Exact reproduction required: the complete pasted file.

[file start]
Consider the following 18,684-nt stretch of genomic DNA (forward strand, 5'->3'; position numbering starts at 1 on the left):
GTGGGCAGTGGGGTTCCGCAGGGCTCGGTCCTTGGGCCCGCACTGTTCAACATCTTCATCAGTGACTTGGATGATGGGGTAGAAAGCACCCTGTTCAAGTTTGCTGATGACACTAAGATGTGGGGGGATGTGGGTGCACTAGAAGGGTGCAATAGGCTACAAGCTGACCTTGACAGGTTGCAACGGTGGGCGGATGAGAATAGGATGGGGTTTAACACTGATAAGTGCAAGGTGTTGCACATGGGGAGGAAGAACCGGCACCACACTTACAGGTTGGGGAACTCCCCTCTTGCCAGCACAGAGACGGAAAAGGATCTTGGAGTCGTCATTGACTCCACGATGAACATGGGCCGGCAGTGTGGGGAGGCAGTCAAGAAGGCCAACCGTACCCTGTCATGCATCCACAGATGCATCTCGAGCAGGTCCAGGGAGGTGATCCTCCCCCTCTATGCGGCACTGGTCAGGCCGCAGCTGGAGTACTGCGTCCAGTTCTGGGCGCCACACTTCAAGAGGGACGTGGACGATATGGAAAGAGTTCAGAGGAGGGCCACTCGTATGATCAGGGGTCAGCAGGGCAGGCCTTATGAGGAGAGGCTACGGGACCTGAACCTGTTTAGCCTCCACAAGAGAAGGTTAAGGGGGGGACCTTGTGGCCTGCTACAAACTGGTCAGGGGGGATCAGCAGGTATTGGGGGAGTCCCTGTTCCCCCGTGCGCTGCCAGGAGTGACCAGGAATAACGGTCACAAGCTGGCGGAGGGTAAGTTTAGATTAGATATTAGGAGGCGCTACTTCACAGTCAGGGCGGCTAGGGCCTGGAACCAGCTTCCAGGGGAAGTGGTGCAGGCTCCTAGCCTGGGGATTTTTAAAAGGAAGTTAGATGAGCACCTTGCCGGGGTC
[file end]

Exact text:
Consider the following 18,684-nt stretch of genomic DNA (forward strand, 5'->3'; position numbering starts at 1 on the left):
GTGGGCAGTGGGGTTCCGCAGGGCTCGGTCCTTGGGCCCGCACTGTTCAACATCTTCATCAGTGACTTGGATGATGGGGTAGAAAGCACCCTGTTCAAGTTTGCTGATGACACTAAGATGTGGGGGGATGTGGGTGCACTAGAAGGGTGCAATAGGCTACAAGCTGACCTTGACAGGTTGCAACGGTGGGCGGATGAGAATAGGATGGGGTTTAACACTGATAAGTGCAAGGTGTTGCACATGGGGAGGAAGAACCGGCACCACACTTACAGGTTGGGGAACTCCCCTCTTGCCAGCACAGAGACGGAAAAGGATCTTGGAGTCGTCATTGACTCCACGATGAACATGGGCCGGCAGTGTGGGGAGGCAGTCAAGAAGGCCAACCGTACCCTGTCATGCATCCACAGATGCATCTCGAGCAGGTCCAGGGAGGTGATCCTCCCCCTCTATGCGGCACTGGTCAGGCCGCAGCTGGAGTACTGCGTCCAGTTCTGGGCGCCACACTTCAAGAGGGACGTGGACGATATGGAAAGAGTTCAGAGGAGGGCCACTCGTATGATCAGGGGTCAGCAGGGCAGGCCTTATGAGGAGAGGCTACGGGACCTGAACCTGTTTAGCCTCCACAAGAGAAGGTTAAGGGGGGGACCTTGTGGCCTGCTACAAACTGGTCAGGGGGGATCAGCAGGTATTGGGGGAGTCCCTGTTCCCCCGTGCGCTGCCAGGAGTGACCAGGAATAACGGTCACAAGCTGGCGGAGGGTAAGTTTAGATTAGATATTAGGAGGCGCTACTTCACAGTCAGGGCGGCTAGGGCCTGGAACCAGCTTCCAGGGGAAGTGGTGCAGGCTCCTAGCCTGGGGATTTTTAAAAGGAAGTTAGATGAGCACCTTGCCGGGGTC